Better than breakeven
In the end, we did better than breakeven. We were a few hundred dollars to the good. We were thrilled. If we had done the work ourselves, we would have paid for dumpsters, and trucks, people to carry heavy stuff from the third floor, and tipping fees. Even more important to us, our summer would have been miserable and the house would have gone on the market even later in the year.

If you find yourself in circumstances similar to ours, we cannot recommend this route enough. (The house is still for sale, by the way, in case anyone out there is looking.) See Listing

Tips for Hiring A Service to Clear Out Your House

– Be clear on your objectives. Specifically, is it more important to maximize the amount of money derived from the stuff or to get rid of it?

– Be clear on your role, when you’ll be in the process and when you won’t. The service likely will not want you around on the days of the sale.

– Be clear on what will happen if you change your mind about an item. Caring Transitions made it clear it was our stuff and we could take something out of the sale right up until it happened. However, they asked us to think ahead and not to remove things once they had photographed the items and put them in online advertising if we could help it.

– A good service will determine the best way to dispose of various items. Valuable antiques or art may do better with an auction house or online retailer of that specific type of item than in an estate sale. A good service will arrange for those things to be sold separately to maximize return. Our stair-climber, which got only a lowball bid at the estate sale, was later sold for us on Craigslist.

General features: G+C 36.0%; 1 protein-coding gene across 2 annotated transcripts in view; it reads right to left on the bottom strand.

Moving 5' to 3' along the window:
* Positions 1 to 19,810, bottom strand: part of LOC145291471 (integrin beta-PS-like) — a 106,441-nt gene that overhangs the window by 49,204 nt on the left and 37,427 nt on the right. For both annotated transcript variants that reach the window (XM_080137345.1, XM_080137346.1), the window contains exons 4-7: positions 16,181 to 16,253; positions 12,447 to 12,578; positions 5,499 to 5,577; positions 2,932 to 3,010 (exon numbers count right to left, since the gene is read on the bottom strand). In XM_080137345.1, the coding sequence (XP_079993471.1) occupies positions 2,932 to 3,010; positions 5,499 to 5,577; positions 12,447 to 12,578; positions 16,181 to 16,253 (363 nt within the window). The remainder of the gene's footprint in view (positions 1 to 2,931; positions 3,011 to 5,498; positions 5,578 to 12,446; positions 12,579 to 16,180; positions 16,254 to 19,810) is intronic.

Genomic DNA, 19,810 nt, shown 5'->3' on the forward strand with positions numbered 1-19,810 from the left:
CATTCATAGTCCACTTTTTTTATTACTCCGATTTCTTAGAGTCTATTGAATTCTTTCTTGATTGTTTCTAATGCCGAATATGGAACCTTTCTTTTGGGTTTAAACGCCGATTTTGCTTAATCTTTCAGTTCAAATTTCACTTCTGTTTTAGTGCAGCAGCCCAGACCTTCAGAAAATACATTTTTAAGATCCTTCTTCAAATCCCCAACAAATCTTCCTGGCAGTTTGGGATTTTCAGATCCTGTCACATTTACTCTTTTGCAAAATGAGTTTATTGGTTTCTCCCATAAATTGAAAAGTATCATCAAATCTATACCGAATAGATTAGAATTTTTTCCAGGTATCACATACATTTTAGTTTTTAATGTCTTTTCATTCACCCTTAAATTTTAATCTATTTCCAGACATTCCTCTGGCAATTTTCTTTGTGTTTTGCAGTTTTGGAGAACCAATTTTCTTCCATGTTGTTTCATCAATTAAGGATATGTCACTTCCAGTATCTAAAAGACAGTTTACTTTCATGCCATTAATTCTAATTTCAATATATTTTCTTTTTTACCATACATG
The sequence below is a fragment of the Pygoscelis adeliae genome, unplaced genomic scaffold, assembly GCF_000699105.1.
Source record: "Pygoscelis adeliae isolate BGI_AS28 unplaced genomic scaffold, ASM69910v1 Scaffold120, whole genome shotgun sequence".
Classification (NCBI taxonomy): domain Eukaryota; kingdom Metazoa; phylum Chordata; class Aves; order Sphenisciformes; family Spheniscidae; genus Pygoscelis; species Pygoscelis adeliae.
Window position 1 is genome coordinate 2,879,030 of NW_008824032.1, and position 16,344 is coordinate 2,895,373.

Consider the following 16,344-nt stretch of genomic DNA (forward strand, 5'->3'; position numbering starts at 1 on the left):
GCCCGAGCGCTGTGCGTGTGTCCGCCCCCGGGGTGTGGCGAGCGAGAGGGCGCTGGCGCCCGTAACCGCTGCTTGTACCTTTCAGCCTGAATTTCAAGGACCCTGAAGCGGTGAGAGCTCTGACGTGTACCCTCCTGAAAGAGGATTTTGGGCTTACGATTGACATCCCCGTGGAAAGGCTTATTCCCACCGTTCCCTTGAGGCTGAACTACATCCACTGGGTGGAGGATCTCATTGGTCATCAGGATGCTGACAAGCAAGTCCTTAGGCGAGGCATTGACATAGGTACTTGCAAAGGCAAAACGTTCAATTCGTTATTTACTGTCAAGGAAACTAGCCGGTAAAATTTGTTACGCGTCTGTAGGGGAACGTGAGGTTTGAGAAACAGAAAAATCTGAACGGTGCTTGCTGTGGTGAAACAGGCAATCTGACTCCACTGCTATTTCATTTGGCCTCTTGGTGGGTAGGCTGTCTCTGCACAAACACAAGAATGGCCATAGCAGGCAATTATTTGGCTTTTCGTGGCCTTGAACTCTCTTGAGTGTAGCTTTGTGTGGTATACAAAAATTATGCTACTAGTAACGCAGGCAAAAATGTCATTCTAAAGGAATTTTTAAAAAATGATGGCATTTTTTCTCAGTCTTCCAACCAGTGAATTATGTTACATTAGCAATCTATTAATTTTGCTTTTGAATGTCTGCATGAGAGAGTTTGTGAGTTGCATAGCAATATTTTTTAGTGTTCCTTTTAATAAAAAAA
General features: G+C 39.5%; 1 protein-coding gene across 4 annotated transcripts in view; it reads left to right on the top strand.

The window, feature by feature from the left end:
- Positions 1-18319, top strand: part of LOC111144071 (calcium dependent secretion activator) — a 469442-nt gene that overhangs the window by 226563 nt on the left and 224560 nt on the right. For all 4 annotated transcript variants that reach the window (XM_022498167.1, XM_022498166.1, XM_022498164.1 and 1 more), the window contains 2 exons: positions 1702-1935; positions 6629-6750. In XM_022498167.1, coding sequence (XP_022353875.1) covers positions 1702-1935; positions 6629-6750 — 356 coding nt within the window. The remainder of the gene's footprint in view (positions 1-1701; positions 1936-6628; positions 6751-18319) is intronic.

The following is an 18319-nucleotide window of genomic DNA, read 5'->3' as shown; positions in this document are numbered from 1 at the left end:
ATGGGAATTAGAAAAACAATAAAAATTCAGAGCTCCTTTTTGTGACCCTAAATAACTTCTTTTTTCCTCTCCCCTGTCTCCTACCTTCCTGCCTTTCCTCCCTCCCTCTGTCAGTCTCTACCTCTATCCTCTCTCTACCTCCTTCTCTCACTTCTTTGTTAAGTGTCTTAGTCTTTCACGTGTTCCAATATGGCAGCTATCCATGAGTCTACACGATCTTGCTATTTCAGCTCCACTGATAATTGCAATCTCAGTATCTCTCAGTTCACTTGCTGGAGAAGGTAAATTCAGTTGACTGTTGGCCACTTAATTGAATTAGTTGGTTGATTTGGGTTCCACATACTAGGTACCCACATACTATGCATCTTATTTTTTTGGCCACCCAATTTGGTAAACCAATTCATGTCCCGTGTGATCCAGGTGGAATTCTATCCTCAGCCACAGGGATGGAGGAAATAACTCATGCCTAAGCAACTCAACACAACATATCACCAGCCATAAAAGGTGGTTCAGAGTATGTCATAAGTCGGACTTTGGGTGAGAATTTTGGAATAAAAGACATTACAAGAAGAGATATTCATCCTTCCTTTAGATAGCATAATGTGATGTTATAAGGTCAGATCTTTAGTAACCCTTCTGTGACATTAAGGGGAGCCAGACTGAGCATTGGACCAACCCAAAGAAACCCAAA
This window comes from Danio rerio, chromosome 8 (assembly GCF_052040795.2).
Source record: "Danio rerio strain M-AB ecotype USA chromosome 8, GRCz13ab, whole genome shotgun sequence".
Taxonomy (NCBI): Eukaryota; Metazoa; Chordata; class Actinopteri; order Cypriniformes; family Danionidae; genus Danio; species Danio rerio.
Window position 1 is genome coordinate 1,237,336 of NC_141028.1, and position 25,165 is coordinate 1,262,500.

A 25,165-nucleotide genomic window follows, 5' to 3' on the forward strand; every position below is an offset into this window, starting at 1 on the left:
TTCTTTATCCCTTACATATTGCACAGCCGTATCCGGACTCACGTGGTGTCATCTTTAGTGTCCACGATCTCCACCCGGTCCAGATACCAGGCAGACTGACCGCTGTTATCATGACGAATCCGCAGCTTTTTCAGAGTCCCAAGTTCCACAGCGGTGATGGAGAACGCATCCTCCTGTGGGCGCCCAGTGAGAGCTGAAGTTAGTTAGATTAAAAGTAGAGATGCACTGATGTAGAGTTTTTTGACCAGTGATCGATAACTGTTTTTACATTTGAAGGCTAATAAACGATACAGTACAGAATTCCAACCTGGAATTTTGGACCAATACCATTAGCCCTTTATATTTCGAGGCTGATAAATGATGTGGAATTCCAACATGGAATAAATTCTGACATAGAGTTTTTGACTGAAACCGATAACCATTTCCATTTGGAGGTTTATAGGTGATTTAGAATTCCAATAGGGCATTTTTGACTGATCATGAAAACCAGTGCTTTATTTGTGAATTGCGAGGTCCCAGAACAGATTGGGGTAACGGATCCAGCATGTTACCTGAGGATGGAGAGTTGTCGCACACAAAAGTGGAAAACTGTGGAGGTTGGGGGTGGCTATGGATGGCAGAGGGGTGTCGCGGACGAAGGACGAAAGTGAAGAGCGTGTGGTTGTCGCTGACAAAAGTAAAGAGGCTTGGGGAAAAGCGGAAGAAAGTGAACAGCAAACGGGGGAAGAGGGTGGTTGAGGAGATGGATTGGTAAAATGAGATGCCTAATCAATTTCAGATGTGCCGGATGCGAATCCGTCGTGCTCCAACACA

– The people who do this kind of work are often individuals, small firms and franchises. Personalities and professionalism will differ. Do your own due diligence. Study the contract and get references.

Editor’s Note: Thanks Barbara and Bill! Yours is a great story and we will all profit from your experience and tips.

About Barbara Ross and Bill Carito
Barbara Ross and Bill Carito are enjoying their second acts in Portland, Maine. Barbara is the author of the Maine Clambake Mysteries published by Kensington. The next one is Steamed Open. You can visit her website at Bill is an iPhone photographer whose photographs have been shown in national exhibits. You can follow him on Instagram at at billcarito and bill.carito.colorphotos.

Comments: Do you have a story to tell about downsizing? Do you use a service to help you, or did you do it on your own? Please share your experiences in the Comments section below.

More Downsizing
Downsizing Checklist
A Tale of 3 Downsizings

Posted by Admin on October 6th, 2018


  1. For those items that cannot be sold or donated like matresses, beat up furniture and just plain junk we used 1-800-JUNK. Two very polite strong young men came to the house and we just pointed at the items we no longer wanted. Slightly more expensive than dumpsters, but no heavy lifting on our part.

    by M Williams — October 11, 2018

  2. Barbara and Bill give a realist picture (literally) of what it is like to go through this and I commend them on all they did and how they did it. I have two brothers and two sister-in-laws that were overwhelmed at this process although we knew the day was coming with both parents sick and one having dementia. But they had no interest and I wanted everything taken care of quickly. After months and months of procrastination and no one showing up to help me, I arranged for a couple of church organizations, The Salvation Army, and 1-800 Junk to show up with their trucks on the same day, it took me two months to coordinate dates but they loaded up the house and by the end of the day, I was done, swept the floor and left and sold it for our asking price the following week.

    by Darla — October 11, 2018